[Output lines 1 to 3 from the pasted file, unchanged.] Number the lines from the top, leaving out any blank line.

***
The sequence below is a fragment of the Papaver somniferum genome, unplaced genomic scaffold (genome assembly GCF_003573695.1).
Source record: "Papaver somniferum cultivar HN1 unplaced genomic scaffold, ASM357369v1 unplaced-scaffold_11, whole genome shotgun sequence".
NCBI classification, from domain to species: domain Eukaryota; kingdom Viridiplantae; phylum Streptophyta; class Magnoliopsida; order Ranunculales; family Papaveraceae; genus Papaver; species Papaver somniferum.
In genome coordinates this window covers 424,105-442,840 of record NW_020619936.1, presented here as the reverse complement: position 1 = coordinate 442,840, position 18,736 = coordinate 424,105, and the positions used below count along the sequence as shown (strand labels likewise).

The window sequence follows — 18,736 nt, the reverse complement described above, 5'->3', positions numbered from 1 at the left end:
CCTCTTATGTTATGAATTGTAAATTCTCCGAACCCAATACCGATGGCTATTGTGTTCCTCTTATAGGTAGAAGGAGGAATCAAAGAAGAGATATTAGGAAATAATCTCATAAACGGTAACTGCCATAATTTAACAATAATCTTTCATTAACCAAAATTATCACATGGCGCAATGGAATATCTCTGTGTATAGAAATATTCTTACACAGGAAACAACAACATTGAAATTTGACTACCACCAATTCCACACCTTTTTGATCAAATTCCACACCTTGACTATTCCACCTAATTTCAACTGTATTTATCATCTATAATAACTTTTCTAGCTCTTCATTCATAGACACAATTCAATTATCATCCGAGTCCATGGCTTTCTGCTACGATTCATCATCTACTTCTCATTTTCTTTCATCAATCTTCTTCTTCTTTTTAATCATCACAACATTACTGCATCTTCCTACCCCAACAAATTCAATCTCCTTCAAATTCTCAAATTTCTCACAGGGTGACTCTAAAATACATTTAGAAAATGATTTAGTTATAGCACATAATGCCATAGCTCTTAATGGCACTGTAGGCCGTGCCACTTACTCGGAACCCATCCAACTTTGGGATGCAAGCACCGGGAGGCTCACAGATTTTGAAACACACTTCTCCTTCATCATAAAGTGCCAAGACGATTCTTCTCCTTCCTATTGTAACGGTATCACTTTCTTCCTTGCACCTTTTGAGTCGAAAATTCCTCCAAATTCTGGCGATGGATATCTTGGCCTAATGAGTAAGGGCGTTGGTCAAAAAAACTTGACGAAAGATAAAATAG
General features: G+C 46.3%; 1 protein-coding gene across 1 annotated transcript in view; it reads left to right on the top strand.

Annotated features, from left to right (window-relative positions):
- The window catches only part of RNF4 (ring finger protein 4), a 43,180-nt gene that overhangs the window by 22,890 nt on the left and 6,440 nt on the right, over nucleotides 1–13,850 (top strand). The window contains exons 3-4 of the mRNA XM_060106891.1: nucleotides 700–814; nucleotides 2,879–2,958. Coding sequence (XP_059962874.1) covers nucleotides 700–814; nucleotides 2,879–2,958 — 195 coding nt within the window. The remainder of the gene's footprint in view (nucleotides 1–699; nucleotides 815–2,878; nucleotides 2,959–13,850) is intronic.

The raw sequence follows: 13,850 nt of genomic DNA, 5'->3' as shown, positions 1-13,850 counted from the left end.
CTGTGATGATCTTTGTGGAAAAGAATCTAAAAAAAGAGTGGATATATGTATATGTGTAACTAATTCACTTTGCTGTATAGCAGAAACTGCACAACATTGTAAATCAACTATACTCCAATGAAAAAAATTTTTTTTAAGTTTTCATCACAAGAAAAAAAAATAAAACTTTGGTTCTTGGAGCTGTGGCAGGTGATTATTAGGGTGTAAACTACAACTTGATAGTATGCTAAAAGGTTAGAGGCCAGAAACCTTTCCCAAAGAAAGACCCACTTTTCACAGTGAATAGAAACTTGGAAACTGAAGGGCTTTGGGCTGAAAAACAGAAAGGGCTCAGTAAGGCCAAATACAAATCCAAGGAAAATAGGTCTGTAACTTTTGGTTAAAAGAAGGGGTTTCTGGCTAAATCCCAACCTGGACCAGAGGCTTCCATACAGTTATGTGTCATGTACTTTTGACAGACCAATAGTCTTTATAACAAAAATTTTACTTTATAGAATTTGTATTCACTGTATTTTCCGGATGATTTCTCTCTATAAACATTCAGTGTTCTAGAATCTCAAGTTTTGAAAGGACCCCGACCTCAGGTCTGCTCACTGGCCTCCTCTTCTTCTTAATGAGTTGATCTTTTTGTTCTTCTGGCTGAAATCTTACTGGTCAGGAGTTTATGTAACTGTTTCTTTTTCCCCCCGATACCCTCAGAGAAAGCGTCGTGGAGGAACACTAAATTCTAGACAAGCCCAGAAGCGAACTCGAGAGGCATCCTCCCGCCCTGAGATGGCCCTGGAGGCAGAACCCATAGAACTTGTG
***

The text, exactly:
The sequence below is a fragment of the Papaver somniferum genome, unplaced genomic scaffold (genome assembly GCF_003573695.1).
Source record: "Papaver somniferum cultivar HN1 unplaced genomic scaffold, ASM357369v1 unplaced-scaffold_11, whole genome shotgun sequence".
NCBI classification, from domain to species: domain Eukaryota; kingdom Viridiplantae; phylum Streptophyta; class Magnoliopsida; order Ranunculales; family Papaveraceae; genus Papaver; species Papaver somniferum.